Cast your vote now for Local House, Visit:


Sunday by Architecture Architecture

 Grand Design house of The Year Awards 2024Above: Sunday by Architecture Architecture, Photography: Tom Ross, Builder: Grenville Achitectural Construction, Landscape: Amanda Oliver Gardens.

Sunday is a home where occupants can always find a place of comfort: social and private spaces; generous and intimate spaces; spaces to gather and spaces to retreat. Despite a 175 square metre site, the architects were able to establish a diversity of spaces and create a spectrum of social and private spaces throughout the home. The courtyard is connected to the rest of the spaces, becoming an outdoor room and creating a feeling of cohesion throughout the home.

Cast your vote now for Sunday, Visit:


Studio Uno by Mihaly Slocombe Architects

Grand Design house of The Year Awards 2024Above: Studio Uno by Mihaly Slocombe Architects, Builder: Sargant construction.

Tucked away down a Brunswick bluestone lane, Studio Uno is an unexpected sanctuary. It lies at the rear of an established house, replacing the site’s back fence to directly border the laneway. The unit’s proximity to a publicly accessible thoroughfare, and the backyards of adjacent homes, has been carefully navigated to create an outcome that optimises value for our client, while minimising impact on the neighbourhood.

Inside, the unit is crafted to create a calm, intentional retreat that offers the client the tailored functionality and grounded ambience she requires. Each space easily facilitates its relevant purpose - whether it be the versatile living space equally equipped for dining, practicing art or enjoying a cup of tea, or the first-floor loft bedroom that fosters a truly secluded, cosy resting environment.


Cast your vote now for Studio Uno, Visit:


Music box by Multiplicity 

Grand Design house of The Year Awards 2024Above: Music box by Multiplicity, Photography: Trevor Mein

The owners desired a high level of privacy and security, but also required the home to present a beautiful and welcoming appearance to the exterior, to add to the streetscape vista in a measured manner rather than dominate or assert itself too aggressively - to avoid “harsh, chest beating architecture” as the clients themselves put it.

As such, the carefully selected Australian blackbutt battens cladding the exterior softened the visual impact of the building form, the natural greying-off of the timber helping settle the house into the streetscape and creating a visual connection between the home and the numerous trees lining the well-trafficked river-side footpath running behind the property.

Cast your vote now for Music Box, Visit:


AB House by MI-JI

Grand Design house of The Year Awards 2024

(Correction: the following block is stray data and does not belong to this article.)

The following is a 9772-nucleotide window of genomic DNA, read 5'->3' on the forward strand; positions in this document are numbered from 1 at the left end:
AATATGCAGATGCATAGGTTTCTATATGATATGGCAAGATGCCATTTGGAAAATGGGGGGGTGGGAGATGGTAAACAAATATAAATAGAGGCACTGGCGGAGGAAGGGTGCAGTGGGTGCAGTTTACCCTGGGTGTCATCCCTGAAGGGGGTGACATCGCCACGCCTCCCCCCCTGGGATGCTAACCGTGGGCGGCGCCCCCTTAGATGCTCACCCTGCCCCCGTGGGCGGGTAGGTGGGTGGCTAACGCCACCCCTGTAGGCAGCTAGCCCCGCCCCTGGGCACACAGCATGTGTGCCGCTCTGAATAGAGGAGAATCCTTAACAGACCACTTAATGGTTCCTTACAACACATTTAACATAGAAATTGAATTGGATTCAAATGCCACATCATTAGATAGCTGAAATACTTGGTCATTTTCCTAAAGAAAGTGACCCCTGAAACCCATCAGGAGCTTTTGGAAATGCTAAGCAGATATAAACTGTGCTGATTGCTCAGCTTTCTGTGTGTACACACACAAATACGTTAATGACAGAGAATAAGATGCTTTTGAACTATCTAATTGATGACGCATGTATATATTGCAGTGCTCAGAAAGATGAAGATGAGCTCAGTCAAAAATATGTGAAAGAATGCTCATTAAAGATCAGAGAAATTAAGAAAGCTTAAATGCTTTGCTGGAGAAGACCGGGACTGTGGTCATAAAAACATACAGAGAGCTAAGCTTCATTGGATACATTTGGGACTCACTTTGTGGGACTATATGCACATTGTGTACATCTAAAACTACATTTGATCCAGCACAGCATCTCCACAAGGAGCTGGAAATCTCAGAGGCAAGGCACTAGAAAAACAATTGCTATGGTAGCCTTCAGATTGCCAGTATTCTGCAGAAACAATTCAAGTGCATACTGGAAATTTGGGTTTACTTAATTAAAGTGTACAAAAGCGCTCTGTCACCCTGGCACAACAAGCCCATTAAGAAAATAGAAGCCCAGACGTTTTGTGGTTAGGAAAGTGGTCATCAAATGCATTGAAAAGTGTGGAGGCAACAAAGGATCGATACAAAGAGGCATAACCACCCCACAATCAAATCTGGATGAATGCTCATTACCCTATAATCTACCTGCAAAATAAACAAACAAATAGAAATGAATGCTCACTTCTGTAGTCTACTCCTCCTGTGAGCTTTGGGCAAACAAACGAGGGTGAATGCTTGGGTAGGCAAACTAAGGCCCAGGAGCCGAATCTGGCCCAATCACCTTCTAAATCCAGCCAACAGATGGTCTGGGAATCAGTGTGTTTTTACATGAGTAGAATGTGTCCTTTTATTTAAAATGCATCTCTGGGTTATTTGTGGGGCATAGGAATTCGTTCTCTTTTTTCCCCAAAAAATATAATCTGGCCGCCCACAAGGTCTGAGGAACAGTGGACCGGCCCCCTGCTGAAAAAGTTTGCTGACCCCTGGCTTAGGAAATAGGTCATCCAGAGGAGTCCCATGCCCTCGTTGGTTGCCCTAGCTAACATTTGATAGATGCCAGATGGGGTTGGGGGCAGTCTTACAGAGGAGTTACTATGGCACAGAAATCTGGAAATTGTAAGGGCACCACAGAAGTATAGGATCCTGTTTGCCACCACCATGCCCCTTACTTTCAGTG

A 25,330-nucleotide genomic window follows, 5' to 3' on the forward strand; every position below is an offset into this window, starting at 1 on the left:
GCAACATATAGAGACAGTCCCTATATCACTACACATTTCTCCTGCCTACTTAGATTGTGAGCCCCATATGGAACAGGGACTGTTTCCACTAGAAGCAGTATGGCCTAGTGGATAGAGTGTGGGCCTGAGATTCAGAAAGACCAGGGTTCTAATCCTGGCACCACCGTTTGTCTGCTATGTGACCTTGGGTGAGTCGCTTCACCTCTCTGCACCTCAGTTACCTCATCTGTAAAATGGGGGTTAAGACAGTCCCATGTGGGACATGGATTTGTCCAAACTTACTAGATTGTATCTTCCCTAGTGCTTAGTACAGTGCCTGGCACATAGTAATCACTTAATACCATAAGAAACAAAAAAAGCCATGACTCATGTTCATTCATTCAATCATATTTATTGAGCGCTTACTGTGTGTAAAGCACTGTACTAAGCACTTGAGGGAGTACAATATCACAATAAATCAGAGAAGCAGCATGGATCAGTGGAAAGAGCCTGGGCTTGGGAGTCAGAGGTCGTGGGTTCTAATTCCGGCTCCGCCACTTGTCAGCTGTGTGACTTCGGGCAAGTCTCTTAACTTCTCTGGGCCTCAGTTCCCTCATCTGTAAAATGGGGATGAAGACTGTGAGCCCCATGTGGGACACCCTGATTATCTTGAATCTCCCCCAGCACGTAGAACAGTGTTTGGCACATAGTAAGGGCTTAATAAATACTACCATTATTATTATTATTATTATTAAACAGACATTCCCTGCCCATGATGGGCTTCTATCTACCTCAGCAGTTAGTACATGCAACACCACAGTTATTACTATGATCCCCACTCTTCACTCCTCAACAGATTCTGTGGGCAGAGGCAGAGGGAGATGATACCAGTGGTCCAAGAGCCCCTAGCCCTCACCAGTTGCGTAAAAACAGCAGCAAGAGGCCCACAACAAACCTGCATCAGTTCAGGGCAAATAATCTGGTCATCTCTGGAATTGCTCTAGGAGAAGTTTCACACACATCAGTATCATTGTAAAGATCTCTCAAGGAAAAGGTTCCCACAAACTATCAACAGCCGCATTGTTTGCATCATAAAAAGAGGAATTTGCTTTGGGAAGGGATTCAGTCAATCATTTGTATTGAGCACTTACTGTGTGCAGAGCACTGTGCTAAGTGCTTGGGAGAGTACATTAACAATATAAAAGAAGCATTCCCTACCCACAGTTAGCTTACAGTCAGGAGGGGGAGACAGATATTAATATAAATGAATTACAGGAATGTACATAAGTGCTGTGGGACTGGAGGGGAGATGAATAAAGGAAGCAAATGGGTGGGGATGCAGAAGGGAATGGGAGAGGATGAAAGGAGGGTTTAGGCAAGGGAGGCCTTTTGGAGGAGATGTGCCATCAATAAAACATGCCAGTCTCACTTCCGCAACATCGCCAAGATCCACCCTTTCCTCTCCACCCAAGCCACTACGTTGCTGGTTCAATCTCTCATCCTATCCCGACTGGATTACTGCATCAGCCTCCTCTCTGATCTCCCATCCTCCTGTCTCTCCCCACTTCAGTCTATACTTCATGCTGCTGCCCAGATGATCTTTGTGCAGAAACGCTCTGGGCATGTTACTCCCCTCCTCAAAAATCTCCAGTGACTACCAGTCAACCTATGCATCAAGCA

Above: AB House by MI-JI, Photography: Ben Hosking, Contractor: DW builds, Steel Fabricator Ore Designs, Landscaper Growing Designs,  Landscape Architect: Bush Projects, Assistant Peter Morganson.

At the core of this house’s conceptual framework is a question of separation and connection across the occupation of a holiday home. Organised into zones of different uses (long term, short term, and transition space), each element of the house is arranged via the rotational play of the corridor that generates complimentary opportunities for light, shade, and ventilation while ensuring seclusion.

At eye level, each part of the house is provided with different viewpoints and different areas of the garden. Above eye level, skylights along the west and east allow the collective areas to capture the sun, while maintaining privacy from neighbouring properties.

Cast your vote now for AB House, Visit: 


Amara by Smart Design Studio

Grand Design house of The Year Awards 2024Above: Amara by Photography: @romellopereirastudio  Builder Grosser Constructions.

An honest approach to this extensive renovation to a Federation Arts and Crafts residence sees the original home reinstated and the new addition expressed as a double height glass box. Within this discreet yet dramatic new structure is a light filled kitchen and family room at ground level, overlooked by a study within a sculpted mezzanine level above. A four-by-three-metre glass door slides open beside the granite-lined pond planted with a single ficus tree, providing a decorative flourish.

Cast your vote now for Amara, Visit: 


House in the Dry by MRTN Architects

 Grand Design house of The Year Awards 2024Above: House in the Dry by @mrtn_architects Photography: Anthony Basheer Builder: @jscontracting

The design sits low on the land, with elongated forms that recede into the landscape. Providing views of the foothills and a sense of being embedded within the Australian landscape, the finished house is intelligent in design but simple in expression.

Tamworth is highly prone to drought therefore the house was focused, not only on regenerating the land and creating a garden, but also on resisting drought conditions in future.

The central courtyard is a green and shaded space which creates subtle temperature differences to the landscape beyond the house, this generates passive ventilation within the shaded breezeways.

Cast your vote now for House in the Dry, Visit:  


Click here to explore all the finalists and cast your vote for your favourite home.